The company that helps prospects through each phase of the buyer’s journey with great information is the one who will eventually get the sale.
Maybe you need to hire and work with a professional copywriter and your sales team to create the best messaging possible and address the needs of each type of prospect.
Now, once you have your messaging down, you’ll need to write them down for your customer service, sales, telemarketing, and tech teams and train them in each aspect of it.
These are your standard operating procedures for sales presentations.
For field sales, your messaging is best served as a visual presentation that the salesperson guides them through.
Your CRM may provide for this, otherwise, it’s best to create a physical flipbook or several slideshow presentations on your website that only your salespeople can access.
Keep your team on message.
Deliver a consistent message for each buying persona.
Your CSR, field techs, or salespeople still get to inject their personality into the presentation in the same way the friendly person at a franchise or national chain delivers you a personal experience.
But they’re always following a standardized procedure.
Now let’s take a look at your team and if one or more of them are killing your reputation or company culture.
Remember in podcast #1 we talked about identifying and developing WHY your company does what it does and then sharing that message making it the driving force of your company culture.
If you have employees who are oftentimes negative and consistently create drama, division, or politics within your company or worse yet, with your prospects and customers then you need to replace that person asap.
It doesn’t matter if they’re the top salesperson, your best tech, or even your company partner.
They’re ruining your company culture and the other employees are being poisoned by them.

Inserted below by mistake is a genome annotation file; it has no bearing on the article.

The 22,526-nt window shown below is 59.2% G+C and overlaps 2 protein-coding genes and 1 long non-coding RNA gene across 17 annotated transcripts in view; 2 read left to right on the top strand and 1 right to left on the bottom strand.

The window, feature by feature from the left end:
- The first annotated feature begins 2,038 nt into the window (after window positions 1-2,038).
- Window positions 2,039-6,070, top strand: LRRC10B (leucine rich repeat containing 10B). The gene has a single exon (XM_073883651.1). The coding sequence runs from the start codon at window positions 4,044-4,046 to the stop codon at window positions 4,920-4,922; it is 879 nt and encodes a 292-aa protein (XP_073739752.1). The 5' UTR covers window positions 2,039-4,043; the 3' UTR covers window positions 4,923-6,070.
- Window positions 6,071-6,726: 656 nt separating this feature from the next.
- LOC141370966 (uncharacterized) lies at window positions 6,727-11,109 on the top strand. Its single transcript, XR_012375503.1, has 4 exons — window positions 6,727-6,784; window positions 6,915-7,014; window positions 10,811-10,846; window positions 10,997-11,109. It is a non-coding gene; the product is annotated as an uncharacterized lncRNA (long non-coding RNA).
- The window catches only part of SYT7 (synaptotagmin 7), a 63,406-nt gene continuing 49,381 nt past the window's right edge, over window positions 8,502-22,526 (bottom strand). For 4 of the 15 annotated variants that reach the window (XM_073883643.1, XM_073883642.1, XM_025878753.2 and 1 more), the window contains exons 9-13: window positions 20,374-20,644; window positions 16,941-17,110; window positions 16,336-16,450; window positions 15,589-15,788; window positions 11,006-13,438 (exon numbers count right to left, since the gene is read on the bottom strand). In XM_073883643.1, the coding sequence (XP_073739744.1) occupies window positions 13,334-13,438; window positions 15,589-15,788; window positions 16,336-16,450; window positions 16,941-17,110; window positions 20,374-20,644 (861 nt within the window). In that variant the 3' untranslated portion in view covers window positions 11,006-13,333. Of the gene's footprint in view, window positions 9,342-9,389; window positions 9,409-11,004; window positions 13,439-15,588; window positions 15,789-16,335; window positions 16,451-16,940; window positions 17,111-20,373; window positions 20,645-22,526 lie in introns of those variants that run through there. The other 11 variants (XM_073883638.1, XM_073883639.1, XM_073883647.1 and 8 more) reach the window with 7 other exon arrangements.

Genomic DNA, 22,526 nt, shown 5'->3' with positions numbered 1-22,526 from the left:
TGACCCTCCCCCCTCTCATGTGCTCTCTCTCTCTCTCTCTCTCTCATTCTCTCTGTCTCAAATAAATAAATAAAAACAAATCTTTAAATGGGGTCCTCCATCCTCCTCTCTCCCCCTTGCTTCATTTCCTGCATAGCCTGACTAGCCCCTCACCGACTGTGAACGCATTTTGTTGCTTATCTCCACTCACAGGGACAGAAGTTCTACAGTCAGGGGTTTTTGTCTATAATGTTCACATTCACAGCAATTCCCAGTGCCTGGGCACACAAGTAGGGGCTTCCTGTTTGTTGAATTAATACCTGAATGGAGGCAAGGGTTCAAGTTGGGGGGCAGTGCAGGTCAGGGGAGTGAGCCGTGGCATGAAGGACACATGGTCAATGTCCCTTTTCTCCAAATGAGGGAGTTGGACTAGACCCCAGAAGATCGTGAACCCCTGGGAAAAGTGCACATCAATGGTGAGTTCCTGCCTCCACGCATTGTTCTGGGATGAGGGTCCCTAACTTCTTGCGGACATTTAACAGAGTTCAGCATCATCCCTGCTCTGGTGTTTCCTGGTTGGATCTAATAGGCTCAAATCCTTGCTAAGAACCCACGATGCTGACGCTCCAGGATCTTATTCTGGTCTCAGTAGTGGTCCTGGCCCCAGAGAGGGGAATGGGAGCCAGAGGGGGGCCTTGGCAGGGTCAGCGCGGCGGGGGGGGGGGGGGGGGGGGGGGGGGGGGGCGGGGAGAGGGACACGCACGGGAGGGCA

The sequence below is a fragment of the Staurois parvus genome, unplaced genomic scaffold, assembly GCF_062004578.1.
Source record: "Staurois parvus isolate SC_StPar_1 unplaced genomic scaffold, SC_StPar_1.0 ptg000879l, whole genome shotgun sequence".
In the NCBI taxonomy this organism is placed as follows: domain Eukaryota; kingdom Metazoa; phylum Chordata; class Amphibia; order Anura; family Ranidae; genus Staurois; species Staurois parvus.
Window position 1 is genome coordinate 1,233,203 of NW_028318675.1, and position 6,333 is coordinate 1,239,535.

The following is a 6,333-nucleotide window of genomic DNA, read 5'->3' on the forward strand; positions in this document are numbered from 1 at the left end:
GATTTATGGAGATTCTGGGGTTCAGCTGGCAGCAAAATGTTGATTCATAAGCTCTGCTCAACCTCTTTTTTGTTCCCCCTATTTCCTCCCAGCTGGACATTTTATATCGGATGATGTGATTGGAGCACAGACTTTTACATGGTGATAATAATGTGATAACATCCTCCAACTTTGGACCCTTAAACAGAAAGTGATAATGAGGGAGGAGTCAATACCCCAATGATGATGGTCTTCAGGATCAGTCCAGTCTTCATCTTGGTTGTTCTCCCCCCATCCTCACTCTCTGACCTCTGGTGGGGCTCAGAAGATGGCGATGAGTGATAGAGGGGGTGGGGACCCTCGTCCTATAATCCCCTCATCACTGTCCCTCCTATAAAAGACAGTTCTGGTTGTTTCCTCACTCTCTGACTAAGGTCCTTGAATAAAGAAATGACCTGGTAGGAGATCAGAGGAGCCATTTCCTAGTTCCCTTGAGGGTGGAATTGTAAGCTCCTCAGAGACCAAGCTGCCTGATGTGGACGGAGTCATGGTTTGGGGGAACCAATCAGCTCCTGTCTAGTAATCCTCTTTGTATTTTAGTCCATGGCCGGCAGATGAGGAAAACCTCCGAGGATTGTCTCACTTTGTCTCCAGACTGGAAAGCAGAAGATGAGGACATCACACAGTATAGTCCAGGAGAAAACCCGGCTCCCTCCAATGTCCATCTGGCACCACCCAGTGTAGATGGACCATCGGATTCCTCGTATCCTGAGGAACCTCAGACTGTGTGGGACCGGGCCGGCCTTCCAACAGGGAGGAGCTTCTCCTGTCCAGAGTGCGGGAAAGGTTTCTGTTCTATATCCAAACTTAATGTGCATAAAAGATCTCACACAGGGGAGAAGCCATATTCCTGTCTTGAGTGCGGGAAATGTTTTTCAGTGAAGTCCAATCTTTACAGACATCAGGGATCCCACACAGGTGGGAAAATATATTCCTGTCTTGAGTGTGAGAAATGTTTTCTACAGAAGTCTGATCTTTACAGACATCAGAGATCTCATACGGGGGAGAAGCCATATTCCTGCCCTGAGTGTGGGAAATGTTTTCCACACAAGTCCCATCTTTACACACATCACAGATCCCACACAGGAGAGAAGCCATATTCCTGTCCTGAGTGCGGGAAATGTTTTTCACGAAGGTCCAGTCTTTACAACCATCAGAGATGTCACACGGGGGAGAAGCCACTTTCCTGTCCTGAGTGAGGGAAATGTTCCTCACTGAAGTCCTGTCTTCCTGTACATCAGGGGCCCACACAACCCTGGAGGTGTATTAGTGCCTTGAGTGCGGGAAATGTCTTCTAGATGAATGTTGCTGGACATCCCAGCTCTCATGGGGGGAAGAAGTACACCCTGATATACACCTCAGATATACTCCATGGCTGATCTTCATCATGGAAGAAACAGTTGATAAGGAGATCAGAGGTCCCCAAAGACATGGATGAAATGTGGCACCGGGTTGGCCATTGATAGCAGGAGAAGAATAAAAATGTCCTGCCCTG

I once worked for a company where the top sales guy had a horrible attitude and would say that once he left a prospect’s house “those people were dead to him”, whether he got the sale or not?
Wow! What the hell kind of attitude is that?
His lack of caring and holier-than-thou attitude was despised by the rest of the sales team but he sold more than anyone else so he got all of the leads.
What did that say to the rest of the sales team?
That being an asshole pays off?
Their implied message was “Say what you need to say to close the deal and then move on and forget these people.”
Not only did the company keep him and feed him all the best leads but they eventually made him the sales manager.
All the sales meetings were about one call closes and how to trick people into closing the deal today.
Do you think that was motivating to the sales team?
Of course not, their sales suffered and team turnover was high.
And of course, their online reviews sucked and his cancellation rate was higher than anyone else’s.
So as a business owner, you have to muster the gumption to fire this kind of people. Even if they’re your sales superstars.
Your company culture will improve, your team will thank you for it, and they’ll pick up the slack because you showed them that culture, taking care of your customer, and doing business the right way is the only way you do business.
You’ll show them that you won’t sell out everything and everyone just to get sales.
That you have a WHY and you’re committed to doing great business and treating customers like gold.
There’s a great video on YouTube by Simon Sinek titled “Who’s the asshole?”
In it, he discusses how when he worked with the Navy Seals he asked them “How do you pick the best of the best men and women that get to go on Seal Team 6?”
And they drew a graph of performance and trust, on and off the battlefield.
Everyone wanted the high-performer and high-trust person.
But no one wanted the high performer, low-trust guy. That dude is toxic to the whole team.
They’d much rather have the high-trust, low-performer over that toxic dude any day.
The problem with sales organizations is that all too often they keep and promote the high-performer, low-trust person because they bring in sales.
And those people are like cancer in your organization and will eventually destroy it.
Fire those assholes right away and build your company culture based on those high-trust people who believe in your mission and value every one of your customers and team members.
Alright, I hope that helped some of you. Thanks for your time and attention.
Good luck out there and create a great day!